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For more movie summaries, see Kam's Kapsules.

(Photo by Michael
Gibson, ©2004 Universal Studios, all rights reserved.)

photo caption:
BATTLING TO DEFEAT THE UN-DEAD: Michael (Jake Weber, left), Ana (Sarah Polley), Andre (Mekhi Phifer), and Luda (Inna Korobkina) are on their way to head off a zombie break-in which threatens their lives.
end caption.


"Dawn of the Dead": The Zombies Return for Upgraded Remake of Cult Horror Film

Review by Kam Williams

In 1968, George Romero made Night of the Living Dead on a budget of $114,000. That gloomy, apocalyptic film involved a plague which was slowly turning humanity into a race of flesh-eating zombies. The picture became an instant cult classic, because the thought provoking production delivered several subtle social statements.

Ten years later, with $1,500,000 at his disposal, writer/director Romero shot a sequel, in color. This was the disappointing Dawn of the Dead, a partially-dubbed, awfully acted, unintentionally comical, B-movie. However, because that film grossed $40 million, its creator was able to complete the trilogy seven years later with the Day of the Dead, the least impressive in the horror series.

Although a 1990 remake of Night of the Living Dead flopped miserably at the box office, that didn't discourage newcomer Zack Snyder from attempting another version of Dawn of the Dead. He had become known because of his memorable television commercials for companies such as Audi, Jeep, Nike, Budweiser, Subaru, and Reebok. All the commercials were noted for a clever combination of compact storytelling with panoramic cinematography.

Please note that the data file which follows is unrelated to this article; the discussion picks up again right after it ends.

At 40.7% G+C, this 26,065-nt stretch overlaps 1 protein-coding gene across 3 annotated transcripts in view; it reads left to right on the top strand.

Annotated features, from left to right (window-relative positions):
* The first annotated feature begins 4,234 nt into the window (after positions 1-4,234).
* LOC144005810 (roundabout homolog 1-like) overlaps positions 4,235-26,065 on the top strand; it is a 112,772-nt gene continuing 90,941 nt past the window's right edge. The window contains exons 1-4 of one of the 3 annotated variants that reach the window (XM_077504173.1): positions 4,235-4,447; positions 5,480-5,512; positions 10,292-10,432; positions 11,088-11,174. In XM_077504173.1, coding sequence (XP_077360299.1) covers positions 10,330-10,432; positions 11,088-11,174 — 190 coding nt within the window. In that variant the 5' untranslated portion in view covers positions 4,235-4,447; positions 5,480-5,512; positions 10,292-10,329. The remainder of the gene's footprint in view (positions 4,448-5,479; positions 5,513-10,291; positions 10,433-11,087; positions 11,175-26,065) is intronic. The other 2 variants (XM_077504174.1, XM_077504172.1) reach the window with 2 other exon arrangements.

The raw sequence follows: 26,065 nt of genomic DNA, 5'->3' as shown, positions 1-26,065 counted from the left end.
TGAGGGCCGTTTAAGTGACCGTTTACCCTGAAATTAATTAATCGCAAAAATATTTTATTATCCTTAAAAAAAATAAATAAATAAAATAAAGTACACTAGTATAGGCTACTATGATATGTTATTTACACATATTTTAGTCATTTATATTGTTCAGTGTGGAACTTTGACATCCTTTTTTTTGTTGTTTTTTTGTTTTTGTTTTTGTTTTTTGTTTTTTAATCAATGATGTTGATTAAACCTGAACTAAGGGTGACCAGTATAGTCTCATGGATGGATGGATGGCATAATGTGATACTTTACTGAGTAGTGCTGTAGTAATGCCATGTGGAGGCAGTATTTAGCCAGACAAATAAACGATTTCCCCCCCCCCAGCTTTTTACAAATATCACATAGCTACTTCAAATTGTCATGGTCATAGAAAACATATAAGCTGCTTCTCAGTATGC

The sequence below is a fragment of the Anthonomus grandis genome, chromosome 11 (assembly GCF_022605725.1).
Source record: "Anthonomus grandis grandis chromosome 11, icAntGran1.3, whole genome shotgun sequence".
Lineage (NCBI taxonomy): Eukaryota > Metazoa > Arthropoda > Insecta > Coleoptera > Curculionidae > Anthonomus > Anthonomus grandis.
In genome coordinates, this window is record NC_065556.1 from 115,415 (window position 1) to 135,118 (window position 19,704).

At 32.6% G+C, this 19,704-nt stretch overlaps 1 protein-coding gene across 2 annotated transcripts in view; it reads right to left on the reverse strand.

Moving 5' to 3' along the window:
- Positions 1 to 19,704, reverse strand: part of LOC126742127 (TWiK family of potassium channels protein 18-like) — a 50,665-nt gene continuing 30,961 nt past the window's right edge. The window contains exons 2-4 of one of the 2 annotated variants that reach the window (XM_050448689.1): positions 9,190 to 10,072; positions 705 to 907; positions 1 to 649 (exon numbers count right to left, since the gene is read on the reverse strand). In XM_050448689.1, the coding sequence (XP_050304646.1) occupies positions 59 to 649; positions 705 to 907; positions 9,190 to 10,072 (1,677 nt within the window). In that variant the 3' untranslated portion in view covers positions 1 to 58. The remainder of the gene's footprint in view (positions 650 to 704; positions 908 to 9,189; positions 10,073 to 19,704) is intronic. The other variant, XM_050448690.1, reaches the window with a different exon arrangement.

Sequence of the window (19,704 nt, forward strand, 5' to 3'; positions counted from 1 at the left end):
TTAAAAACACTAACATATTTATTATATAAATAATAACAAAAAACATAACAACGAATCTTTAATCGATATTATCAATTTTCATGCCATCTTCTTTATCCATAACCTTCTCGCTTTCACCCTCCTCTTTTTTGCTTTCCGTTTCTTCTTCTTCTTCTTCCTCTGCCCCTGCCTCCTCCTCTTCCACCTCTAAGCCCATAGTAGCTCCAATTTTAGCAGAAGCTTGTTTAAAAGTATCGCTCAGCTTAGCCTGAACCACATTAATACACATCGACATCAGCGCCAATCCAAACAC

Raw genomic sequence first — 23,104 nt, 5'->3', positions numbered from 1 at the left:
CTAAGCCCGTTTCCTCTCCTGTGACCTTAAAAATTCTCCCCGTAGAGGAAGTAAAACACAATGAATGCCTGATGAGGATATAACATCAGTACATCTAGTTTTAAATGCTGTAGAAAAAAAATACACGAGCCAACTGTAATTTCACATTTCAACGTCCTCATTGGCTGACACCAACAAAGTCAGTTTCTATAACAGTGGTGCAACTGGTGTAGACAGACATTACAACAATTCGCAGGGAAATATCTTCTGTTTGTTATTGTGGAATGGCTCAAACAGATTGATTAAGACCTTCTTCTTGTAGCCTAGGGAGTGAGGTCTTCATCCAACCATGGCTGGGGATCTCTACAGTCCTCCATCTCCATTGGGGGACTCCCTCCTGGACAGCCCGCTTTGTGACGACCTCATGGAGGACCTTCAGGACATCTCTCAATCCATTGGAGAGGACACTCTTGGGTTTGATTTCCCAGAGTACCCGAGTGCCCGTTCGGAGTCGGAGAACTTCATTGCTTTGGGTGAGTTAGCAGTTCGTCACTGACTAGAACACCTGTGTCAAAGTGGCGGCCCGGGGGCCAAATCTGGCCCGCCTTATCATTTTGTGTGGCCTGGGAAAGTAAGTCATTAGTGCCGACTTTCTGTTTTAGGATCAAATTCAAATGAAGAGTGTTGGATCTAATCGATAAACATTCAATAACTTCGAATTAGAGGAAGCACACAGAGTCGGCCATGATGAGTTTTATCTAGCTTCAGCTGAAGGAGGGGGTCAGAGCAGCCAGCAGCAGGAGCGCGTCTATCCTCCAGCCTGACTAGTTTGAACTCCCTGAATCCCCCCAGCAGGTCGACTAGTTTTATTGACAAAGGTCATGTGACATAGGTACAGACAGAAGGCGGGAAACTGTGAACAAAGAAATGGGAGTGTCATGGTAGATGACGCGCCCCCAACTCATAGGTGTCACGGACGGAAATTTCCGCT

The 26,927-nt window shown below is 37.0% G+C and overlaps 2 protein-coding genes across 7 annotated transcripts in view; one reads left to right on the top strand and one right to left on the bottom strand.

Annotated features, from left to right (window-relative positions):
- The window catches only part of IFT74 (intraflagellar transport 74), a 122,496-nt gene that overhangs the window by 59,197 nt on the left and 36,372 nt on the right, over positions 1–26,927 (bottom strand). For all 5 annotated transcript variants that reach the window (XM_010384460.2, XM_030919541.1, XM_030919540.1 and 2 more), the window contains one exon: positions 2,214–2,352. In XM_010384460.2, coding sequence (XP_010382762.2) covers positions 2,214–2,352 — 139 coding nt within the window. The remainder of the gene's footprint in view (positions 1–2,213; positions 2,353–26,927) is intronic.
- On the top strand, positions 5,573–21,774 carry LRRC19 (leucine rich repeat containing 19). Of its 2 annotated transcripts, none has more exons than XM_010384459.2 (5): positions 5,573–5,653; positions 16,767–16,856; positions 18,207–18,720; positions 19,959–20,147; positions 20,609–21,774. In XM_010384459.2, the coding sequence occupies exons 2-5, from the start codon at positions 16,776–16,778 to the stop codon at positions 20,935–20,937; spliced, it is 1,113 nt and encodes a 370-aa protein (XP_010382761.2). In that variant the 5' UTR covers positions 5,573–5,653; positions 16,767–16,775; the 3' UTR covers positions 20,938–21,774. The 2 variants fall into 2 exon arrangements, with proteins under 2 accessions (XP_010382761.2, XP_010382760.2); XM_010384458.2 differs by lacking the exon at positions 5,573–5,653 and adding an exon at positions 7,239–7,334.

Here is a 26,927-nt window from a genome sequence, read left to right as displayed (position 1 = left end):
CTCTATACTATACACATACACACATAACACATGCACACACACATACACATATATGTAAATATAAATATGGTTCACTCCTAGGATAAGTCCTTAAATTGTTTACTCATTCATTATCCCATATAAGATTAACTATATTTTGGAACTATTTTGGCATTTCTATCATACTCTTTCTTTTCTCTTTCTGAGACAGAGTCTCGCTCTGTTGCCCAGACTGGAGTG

Now Snyder is making a successful transition from TV ads to full-length features. His inspired directorial debut not only eclipses the Romero original but also measures up well against the very best of the genre. The remake follows the first movie's plotline, and employs A-list actors, state-of-the-arts special effects, and an updated script.

Although the core cast of characters has been expanded, the story is still essentially the desperate struggle for survival of a bunch of frightened strangers forced by dire circumstances to either cooperate or perish. As before, they take refuge inside of a mall, although this one is located in Wisconsin instead of Pennsylvania.

The principal players are represented by recognizable archetypes. There's Ana (Sarah Polley), the cool, calm, collected nurse; Kenneth (Ving Rhames), the beefy, brave and burly cop; Andre (Mekhi Phifer), the street-wise ghetto gangsta'; Luda (Inna Korobkina) the expectant young wife; Michael (Jake Weber), the loser with a last chance to prove himself a hero; CJ (Michael Kelly); the itchy-fingered, mistrusting, mall security guard; Steve (Ty Burrell), the sarcastic wisecracker; Nicole (Lindy Booth), the altruistic animal lover; Andy (Bruce Bohne), the isolated loner; and so forth.

Their adversaries are cadavers who crave human flesh. Anybody these zombies attack comes back to life as a member of their army of the undead. Hope for the planet rests on a pseudo-scientific discovery, since it seems that the only way to permanently eliminate these creatures are either cremation or a shot to the brain.

Aside from a few humorous breaks which momentarily relieve the tension, Dawn of the Dead is relentlessly harrowing. Don't arrive late because the camera follows nurse Annie for a terror filled ride through her hometown, which has been transformed into a hellhole full of slaughtered townspeople, before the opening credits begin.

Director Snyder's forté for breathtaking shots comes into play here as they frame the unfolding chaos chillingly and convincingly. Kudos to a superb cast.

Excellent (4 stars). Rated R for violence, very disturbing images, profanity, brief nudity, and some sexuality.

end of review.

For more movie summaries, see Kam's Kapsules.


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